If you come from a more community accountability –oriented culture that is more directed destiny –oriented, maybe a culture where indirect communication is a more prominent approach than direct communication, then these are significant factors in what might motivate (or demotivate) you as you navigate pages and pages of a comprehensive assessment! And if your default approach is pursue honor and avoid shame—at all costs—it might feel to you like answering some questions honestly would reflect poorly on your community or your reputation—and yet you would desire to be truthful, for honor’s sake. Or if your behavior is influenced by your background with a Power-Fear worldview, then you may find that you may not want to give a candid answer out of fear you will lose face, or even lose your job.
A multicultural team will have mixed feelings and be more deeply or superficially motivated depending on the content of the questions, or even how they are worded.
That “knowing yourself” piece is just not as valuable for some people. It is only as important as it is valuable to the community, or to the person to whom you pledge allegiance. If your leader wants you to take the assessment—your boss, family, tribe, neighborhood, etc.—then that is your motivator; the person in charge has asked you to do this. But otherwise, if there is no compelling community-supporting rationale, then people from those cultural backgrounds may not believe it to be a significant priority.
Wait—what?! Are we in trouble?
So when suddenly a comprehensive assessment is suggested and a multicultural team is required to take it—if it has not already been intentionally clarified who and what is behind this action, and why it’s being seriously considered as a priority—then people begin to wonder what “the real reason” could be. No positive reason has been made immediately apparent. It can become difficult for people to escape the notion that they are not “in the dock” for something.
If an organization-wide culture of assessment-taking has not been previously established as an indication that something is right and healthy and normal, then people are naturally going to worry that something is wrong. They may come up with multiple negative hypotheses for why the testing is (evidently) important to someone, somewhere. They may conclude that perhaps one of the team has been underperforming and this assessment is to pinpoint the “problem child.” Or maybe there are worries about budget cuts and how the leadership is going to determine who should get laid off (which train of thought leads us spiraling right back to square one and anxiety contributing to poor performance on the comprehensive assessments).
Creating “a culture of assessment”
If you take an assessment that actually comes from one cultural construct in one part of the world, and you try to plug that into a culture that is very different, all kinds of things can go wrong. The more you can mete out exposure to psychometrics, the higher your team’s likelihood of success will be. That is the approach that we at KnowledgeWorkx seek to assist organizations in taking. To start with, we can help you in leading your organization into a step-by-step unpacking of creating self- and others-awareness, helping your multicultural teams to cultivate and regularly practice those four foundational ways of thinking and constantly evaluating—i.e., (1) deductive reasoning, (2) cause-and-effect thinking, (3) critical analysis, and the (4) the ability to ask good questions and to engage in profitable discussions.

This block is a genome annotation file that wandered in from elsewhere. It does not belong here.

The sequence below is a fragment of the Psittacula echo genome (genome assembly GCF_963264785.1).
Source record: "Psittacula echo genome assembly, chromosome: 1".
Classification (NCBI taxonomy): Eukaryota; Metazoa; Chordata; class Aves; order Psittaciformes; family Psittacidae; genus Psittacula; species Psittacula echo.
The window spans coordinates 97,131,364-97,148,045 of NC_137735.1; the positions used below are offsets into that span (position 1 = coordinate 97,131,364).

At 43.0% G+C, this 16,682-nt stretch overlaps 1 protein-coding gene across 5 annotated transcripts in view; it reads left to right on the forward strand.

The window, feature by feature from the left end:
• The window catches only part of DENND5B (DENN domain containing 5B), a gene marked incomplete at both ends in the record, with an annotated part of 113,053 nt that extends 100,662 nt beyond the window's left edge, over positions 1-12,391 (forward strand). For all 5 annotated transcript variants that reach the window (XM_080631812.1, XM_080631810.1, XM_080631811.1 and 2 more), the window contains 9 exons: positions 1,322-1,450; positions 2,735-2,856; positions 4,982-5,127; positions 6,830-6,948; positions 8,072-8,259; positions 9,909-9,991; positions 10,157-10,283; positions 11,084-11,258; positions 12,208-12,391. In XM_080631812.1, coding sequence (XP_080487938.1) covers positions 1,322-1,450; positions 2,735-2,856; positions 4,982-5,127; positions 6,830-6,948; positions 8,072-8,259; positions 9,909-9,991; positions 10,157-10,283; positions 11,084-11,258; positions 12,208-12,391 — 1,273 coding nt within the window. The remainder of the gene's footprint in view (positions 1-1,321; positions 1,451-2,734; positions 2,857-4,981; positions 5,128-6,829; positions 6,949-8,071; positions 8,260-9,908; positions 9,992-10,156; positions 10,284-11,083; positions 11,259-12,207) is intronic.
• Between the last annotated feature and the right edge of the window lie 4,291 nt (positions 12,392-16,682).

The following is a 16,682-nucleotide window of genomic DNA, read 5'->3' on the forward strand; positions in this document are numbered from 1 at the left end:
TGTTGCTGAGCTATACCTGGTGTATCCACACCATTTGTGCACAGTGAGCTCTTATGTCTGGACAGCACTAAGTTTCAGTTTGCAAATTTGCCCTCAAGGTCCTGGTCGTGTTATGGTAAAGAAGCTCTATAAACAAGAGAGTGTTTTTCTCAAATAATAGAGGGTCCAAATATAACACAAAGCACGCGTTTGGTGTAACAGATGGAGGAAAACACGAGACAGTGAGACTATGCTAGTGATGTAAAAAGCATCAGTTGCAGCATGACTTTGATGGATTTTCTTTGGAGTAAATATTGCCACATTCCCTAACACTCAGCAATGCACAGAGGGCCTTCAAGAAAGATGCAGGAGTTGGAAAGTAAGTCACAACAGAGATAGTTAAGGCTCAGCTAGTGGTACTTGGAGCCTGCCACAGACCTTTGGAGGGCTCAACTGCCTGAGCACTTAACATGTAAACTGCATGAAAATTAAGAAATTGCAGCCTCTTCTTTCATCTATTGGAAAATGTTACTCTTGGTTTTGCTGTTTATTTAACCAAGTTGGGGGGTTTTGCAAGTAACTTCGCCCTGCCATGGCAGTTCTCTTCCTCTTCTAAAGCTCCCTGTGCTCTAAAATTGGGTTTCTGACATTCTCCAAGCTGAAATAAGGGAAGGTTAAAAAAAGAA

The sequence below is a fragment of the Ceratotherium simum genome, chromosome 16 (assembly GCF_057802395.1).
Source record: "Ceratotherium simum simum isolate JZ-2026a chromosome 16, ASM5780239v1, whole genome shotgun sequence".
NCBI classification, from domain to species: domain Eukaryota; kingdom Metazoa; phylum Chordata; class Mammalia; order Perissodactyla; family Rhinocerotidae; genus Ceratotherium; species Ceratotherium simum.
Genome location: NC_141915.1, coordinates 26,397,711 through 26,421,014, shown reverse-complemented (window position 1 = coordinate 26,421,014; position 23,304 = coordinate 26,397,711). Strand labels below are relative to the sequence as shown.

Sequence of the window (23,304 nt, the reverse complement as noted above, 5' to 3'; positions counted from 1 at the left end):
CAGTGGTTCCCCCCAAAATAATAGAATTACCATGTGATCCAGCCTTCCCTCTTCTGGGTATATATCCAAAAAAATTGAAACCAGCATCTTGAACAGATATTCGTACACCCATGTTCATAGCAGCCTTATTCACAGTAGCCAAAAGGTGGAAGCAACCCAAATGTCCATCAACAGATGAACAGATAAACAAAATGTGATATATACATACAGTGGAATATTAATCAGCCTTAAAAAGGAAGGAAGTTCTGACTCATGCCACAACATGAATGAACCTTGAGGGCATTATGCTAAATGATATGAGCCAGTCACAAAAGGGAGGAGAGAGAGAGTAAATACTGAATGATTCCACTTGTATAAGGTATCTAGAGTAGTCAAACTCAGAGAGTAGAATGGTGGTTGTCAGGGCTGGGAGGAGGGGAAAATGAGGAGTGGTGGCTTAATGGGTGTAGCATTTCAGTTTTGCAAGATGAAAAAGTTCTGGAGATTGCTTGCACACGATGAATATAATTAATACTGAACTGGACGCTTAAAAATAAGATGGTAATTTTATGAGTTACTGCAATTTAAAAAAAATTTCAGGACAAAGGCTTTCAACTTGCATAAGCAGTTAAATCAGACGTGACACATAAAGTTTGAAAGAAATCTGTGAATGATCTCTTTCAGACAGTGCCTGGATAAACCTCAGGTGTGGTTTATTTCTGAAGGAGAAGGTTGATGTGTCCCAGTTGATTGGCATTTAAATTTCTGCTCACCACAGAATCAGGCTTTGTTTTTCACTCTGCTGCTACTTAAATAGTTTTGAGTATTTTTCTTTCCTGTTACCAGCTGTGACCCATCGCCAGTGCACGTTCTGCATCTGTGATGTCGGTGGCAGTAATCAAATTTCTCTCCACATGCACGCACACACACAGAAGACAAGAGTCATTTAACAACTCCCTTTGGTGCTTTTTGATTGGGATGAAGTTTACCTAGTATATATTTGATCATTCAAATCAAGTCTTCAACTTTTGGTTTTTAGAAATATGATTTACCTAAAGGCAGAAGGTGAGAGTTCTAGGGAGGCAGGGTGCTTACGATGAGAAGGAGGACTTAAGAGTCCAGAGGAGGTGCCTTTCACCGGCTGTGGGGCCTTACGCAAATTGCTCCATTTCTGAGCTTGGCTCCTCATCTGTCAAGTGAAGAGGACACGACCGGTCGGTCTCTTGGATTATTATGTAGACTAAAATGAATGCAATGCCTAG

Creating a third cultural space—a “journey culture”—is imperative if you desire to nurture the kind of environment where comprehensive assessments could work even with multicultural teams. It is all about initiating and perpetuating conversation with colleagues (not constant chatter but fostering the feeling of mutual approachability and an open line of communication). It is learning to ask good questions of yourself and one another, on a regular basis, so that self-assessment becomes a natural and positive normal practice, rather than the exception to the rule.
Even in multicultural settings, all of these are global teaming and leadership competencies that can be developed over time (especially with tools like Three Colors of Worldview and Inter-Cultural Intelligence certification opportunities). If there is a safe environment for their development, they can be developed more wholly and quickly. Some companies might take 3-5 years to nurture a culture where they can administer a 360 evaluation.
You can only create that kind of safe environment if you acknowledge that you are all on the journey together. Once you have patiently fostered that culture of safety, that ability to share, intentionality and humility in learning what you need from colleagues and from the environment; once that conversation starts flowing—THEN it becomes possible to increase the level of complexity. Then people are increasingly able to welcome it, absorb it, translate it, and learn from it.
That’s especially the case if you can find an optimal tool that is easily accessible, yet which provides deep insights—such as Wiley’s Everything DiSC—a simple tool, but not a simplistic tool. It is incredibly powerful, especially if you’re able to first create a positive organization-wide culture of assessment, and to do that requires a sophisticated level of Inter-Cultural Intelligence.
How do I find out my own Colors of Worldview?
KnowledgeWorkx has published several articles exploring all three of the Colors of Worldview in-depth. For example, for those who want to understand the strengths and weaknesses of the Innocence-Guilt cultural paradigm, read this article about applying the Innocence-Guilt paradigm. In fact, if you would like to learn about your own color(s), check out this opportunity to discover your own Three Colors of Worldview profile, and get a personalized report:
Quickly becoming the global preferred choice for Inter-Cultural Intelligence development, KnowledgeWorkx promotes mutual understanding of other cultures and perspectives in the workplace, and helps teams to develop the intercultural capacity necessary to thrive in a globalized world.